And it’s now led to the latest character, Tali… 

Absolutely. We were able to leverage off Suzelle and say, “Ok well look what else we’ve got in store and look what else we can do and look at these other stories we can tell.” It’s been absolutely amazing. The response to the new character has blown me away. I was so worried about it but luckily people have enjoyed it and that’s great.

I absolutely loved the show. I feel like it’s because I know so many Tali’s. 

I think that’s been one of the successes, is that a lot of people can identify with the character. I personally think there’s a Tali Babes in all of us. We encounter these people. I think there are so many people like Tali, even if they are not a Jewish kugel from Sandton. We all know a Tali Babes and I think that’s been one of the successes of the character as well is that we can relate. She’s a kugel from Joburg but she does have a very human side and she does have vulnerabilities. She is insecure which makes her behave the way she does. So hopefully, although we kind of hate her, we love to hate her and we do want to know about the story and hopefully I’ve done the character enough justice to show that different side of her so that she is not just a one-sided stereotypical Sandton kugel.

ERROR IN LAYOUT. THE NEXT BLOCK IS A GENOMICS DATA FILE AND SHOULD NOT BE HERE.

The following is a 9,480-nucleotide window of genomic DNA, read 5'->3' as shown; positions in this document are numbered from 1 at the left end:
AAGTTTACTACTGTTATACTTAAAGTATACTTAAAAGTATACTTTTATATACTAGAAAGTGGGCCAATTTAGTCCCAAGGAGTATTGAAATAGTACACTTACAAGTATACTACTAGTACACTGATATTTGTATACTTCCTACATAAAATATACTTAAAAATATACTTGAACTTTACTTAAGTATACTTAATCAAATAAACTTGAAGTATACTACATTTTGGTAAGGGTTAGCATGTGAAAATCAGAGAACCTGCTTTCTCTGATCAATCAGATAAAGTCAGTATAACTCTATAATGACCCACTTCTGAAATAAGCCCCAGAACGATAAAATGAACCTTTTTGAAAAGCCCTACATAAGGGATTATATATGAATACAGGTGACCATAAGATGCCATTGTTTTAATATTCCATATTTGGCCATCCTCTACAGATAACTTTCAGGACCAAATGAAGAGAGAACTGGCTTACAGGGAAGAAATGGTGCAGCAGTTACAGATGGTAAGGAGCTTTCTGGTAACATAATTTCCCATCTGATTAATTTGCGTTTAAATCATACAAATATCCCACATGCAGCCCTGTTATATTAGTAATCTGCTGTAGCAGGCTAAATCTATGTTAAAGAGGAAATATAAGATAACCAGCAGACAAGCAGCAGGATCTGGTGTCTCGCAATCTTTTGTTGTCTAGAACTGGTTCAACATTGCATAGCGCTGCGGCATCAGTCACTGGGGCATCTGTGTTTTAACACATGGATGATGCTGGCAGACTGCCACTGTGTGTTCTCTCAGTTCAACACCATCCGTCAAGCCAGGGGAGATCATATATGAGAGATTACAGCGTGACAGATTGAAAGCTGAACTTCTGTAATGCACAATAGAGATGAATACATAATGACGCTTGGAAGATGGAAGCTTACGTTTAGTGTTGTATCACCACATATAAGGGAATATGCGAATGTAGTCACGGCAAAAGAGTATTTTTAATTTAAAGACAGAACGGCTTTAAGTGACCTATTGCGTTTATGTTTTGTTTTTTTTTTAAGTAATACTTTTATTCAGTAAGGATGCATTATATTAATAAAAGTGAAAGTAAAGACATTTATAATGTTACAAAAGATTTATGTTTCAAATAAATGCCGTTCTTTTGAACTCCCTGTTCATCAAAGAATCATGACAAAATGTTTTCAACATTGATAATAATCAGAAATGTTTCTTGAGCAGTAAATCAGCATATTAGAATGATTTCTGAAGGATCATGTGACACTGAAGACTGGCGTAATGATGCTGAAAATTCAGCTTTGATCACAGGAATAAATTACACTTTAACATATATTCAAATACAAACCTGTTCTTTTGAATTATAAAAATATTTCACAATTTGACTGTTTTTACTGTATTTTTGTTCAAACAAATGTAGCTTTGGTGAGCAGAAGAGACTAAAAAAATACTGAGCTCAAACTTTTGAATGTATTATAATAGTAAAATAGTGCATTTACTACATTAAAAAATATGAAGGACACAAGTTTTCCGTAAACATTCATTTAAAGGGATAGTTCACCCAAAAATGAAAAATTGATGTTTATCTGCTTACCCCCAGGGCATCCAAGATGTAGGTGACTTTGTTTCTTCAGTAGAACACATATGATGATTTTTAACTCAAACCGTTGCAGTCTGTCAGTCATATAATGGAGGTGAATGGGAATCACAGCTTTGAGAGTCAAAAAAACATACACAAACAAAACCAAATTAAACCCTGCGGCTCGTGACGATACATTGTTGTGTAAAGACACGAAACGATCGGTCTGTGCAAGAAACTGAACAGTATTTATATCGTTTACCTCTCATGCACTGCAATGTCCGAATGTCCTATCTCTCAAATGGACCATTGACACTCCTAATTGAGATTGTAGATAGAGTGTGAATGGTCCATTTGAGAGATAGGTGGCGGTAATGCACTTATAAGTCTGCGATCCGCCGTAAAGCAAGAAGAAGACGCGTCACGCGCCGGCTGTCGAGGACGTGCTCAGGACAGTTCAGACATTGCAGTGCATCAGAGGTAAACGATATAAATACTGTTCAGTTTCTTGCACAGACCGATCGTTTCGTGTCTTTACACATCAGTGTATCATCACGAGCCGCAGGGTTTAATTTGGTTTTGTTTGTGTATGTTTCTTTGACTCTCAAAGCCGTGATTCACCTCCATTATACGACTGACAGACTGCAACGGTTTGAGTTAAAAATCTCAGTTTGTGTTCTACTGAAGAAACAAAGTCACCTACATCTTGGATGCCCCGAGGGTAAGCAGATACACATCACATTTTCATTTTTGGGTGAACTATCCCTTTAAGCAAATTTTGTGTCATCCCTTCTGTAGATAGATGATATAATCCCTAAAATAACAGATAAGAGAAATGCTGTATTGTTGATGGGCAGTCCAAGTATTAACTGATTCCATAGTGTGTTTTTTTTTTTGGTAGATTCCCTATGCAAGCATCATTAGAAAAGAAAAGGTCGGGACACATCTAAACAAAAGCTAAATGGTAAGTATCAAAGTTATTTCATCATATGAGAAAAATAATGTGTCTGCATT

J8The series is a first for South Africa and is the very first orignally scripted Showmax series. What was it like once you had the go ahead to start creating the show?